Justia U.S. 7th Circuit Court of Appeals Opinion Summaries

Articles Posted in Military Law
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In 2023, the United States Court of Appeals for the Seventh Circuit upheld the disorderly conduct convictions of Jamison Krahenbuhl, an Air Force veteran. Krahenbuhl had been convicted following an incident at the Milo C. Huempfner Veterans Affairs Outpatient Clinic in Green Bay, Wisconsin. During a respiratory therapy appointment, Krahenbuhl became agitated and engaged in abusive language and disruptive behavior that led to the clinic staff summoning VA police. He was subsequently charged with two counts of disorderly conduct under 38 C.F.R. § 1.218(a)(5), (b)(11) and was found guilty on both counts.On appeal, Krahenbuhl argued that his convictions violated his First Amendment rights, and that the government failed to prove all the elements of the crimes. The appellate court, however, disagreed. It determined that the clinic was a nonpublic forum, where greater regulation of speech is permissible. The court found that the regulation under which Krahenbuhl was convicted was viewpoint neutral and reasonable, given the clinic's primary aim of providing medical care to veterans. The court also rejected Krahenbuhl's argument that the government failed to prove that the clinic was under the charge and control of the VA and not under the charge and control of the General Services Administration, finding that this was an invited error. Consequently, Krahenbuhl's convictions were affirmed. View "USA v. Krahenbuhl" on Justia Law

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Dr. Dubnow, a board-certified physician with more than 40 years of experience, was Chief of the Emergency Department at Lovell Federal Health Care Center (FHCC). In 2017, he diverted an ambulance transporting an infant to Lake Forest Hospital, located a few minutes away from the FHCC. Lake Forest has a Level-II trauma center and is staffed with pediatric specialists. The child was pronounced dead upon arriving at Lake Forest. The FHCC, a VA hospital, investigated Dubnow’s diversion decision. This investigation eventually resulted in his removal. A review board concluded that none of the grounds for his removal were supported but the final reviewing authority reversed the review board’s decision. The district court affirmed the VA’s removal decision.The Seventh Circuit vacated the removal. The VA failed to properly apply the deferential “clearly contrary to the evidence” standard when reviewing the board’s decision to overturn Dubnow’s removal; the decision was arbitrary. The relevant question was whether the diversion was appropriate; if so, Dubnow’s removal could not be sustained. To conclude that treating the patient at the FHCC was possible, or even appropriate, is not to conclude that diverting the ambulance to a better-equipped hospital was inappropriate. A “conclusion that there was ‘no need’ to divert the patient is two steps removed from the analysis” under 38 U.S.C. 7462(d). View "Dubnow v. McDonough" on Justia Law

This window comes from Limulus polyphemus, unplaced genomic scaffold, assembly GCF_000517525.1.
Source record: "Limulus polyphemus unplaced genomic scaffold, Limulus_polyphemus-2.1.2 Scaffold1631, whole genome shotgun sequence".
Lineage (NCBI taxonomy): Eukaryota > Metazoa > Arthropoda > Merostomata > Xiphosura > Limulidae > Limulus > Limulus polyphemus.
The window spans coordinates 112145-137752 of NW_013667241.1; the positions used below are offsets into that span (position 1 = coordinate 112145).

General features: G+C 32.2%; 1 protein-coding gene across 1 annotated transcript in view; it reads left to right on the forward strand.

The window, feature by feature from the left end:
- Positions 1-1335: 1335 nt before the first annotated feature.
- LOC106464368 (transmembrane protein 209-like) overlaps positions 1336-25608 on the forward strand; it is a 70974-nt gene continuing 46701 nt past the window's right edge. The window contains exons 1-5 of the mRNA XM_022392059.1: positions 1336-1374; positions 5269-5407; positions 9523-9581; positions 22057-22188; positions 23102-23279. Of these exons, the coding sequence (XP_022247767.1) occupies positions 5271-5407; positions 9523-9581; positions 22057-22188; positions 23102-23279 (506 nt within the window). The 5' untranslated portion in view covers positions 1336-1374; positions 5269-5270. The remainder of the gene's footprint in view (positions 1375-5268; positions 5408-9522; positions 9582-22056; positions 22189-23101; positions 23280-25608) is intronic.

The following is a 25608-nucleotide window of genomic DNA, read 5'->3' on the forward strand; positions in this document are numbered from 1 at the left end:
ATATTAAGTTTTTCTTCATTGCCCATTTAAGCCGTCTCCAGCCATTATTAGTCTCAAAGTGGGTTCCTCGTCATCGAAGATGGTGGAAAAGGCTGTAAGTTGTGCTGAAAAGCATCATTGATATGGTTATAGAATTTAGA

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Under a 2014 policy, United pilots only accrued sick time during the first 90 days of military leave. Moss, a pilot and a Lieutenant Colonel in the Marine Corps Reserves, sued, alleging violations of the Uniformed Services Employment and Reemployment Rights Act (USERRA), 38 U.S.C. 4301, which requires employers to provide employees on military leave any seniority-based benefit the employee would have accrued but for the military leave. He claimed that sick time is a seniority-based benefit that should have continuously accrued or sick-time accrual was available to pilots on comparable periods of leave.The district court granted United summary judgment. The Seventh Circuit affirmed. For a benefit to be seniority-based, the benefit must be a reward for length of service. Sick leave is not such a reward but is "a future-oriented longevity incentive." United’s sick-time accrual policy contains a work requirement and is in the nature of compensation, not a reward for long service. . View "Moss v. United Airlines, Inc." on Justia Law